It is something that can get worse over time. You can treat it, and there are many different ways to treat it. We’ll explore various treatments this year. But you can’t count on getting better. Sometimes, the damage is too great, [and] you’re too far down the road to really recover what you’ve lost. It’s the kind of thing that additional blows to the head will only make worse, and if Sherlock Holmes is continuing to work as a detective and continuing to place himself in danger, he’s taking more risk than he ever has.

TVLINE | We also saw that it causes hallucinations. Are you playing with the idea of what’s real versus what’s not this season?
The sixth season will not be The Sixth Sense. [Laughs] We certainly told a story in that arena over the last couple of episodes of last season. But it’s something [Sherlock] has to worry about. Not being able to trust what he sees is a concern that we will explore. We’re also going to explore the impact that PCS is having on his short-term and long-term memory. At one point in the season, he’ll find himself at the brownstone with what could only be an important piece of evidence from a crime scene, and he’ll have no recollection as to how it came into his possession. That’s problematic on a number of levels for Sherlock. We’ll see him on good days and bad days, and we will see it affect his work, but we’ll also see the steps that he takes to remedy himself or to improve himself. We’ll also see Joan being an exceptionally good partner in that respect, too. She will be a part of his recovery, as well.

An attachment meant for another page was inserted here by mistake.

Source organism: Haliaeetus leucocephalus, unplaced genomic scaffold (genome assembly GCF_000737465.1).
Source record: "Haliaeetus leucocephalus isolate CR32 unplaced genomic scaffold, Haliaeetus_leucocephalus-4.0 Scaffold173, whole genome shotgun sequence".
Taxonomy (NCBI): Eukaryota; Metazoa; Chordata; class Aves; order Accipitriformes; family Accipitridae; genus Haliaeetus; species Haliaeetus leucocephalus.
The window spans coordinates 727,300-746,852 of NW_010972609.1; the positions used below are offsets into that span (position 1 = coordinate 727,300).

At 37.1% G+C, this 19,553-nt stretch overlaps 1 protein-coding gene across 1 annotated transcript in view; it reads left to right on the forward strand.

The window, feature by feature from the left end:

TVLINE | Is Michael a serial killer? Is that the work that Sherlock inspired him to focus on during his recovery?
Obviously, as you can see at the end of the episode, [he’s] not a good guy. Michael has problems that go well beyond struggles with addiction. His desire to help Sherlock is real. His methodology for helping Sherlock is disturbing. He will present as a friend, and unfortunately for Sherlock, he’ll present as a friend at a time when Sherlock is not at his best. He’s vulnerable, and on top of being more willing to entertain a new friendship in his life, his radar is down. He can’t necessarily see everything he typically sees regarding the people he encounters in his personal life and as a detective. But what we’re going to begin to develop is this very strange friendship between someone who is struggling more than he has in a very long time and someone who really seems to have his act together and is exceptionally willing to be helpful to people in recovery.

Elementary RecapTVLINE | What appealed to you about doing a serialized villain like Michael?
We tend to work our way up to villains. What I found really intriguing about Michael as a character was that he’s a villain that we would meet in the very first episode [of this season]. I feel like we’ve dealt with nemeses in the past who emerge and need to be dealt with over a handful of episodes, but we’ve never seen someone like that [from the word] go. And to the best of my recollection, we haven’t revealed someone as a threat to the audience, but not to Sherlock and Joan. So we all find ourselves in a very rare position of being ahead of the two detectives. We know Michael’s a threat. We know Michael is bad news, and we also know that Sherlock and Joan are distracted by Sherlock’s health, and how it affects them and the work they do. So it just felt like a tantalizing place to put them and to put us.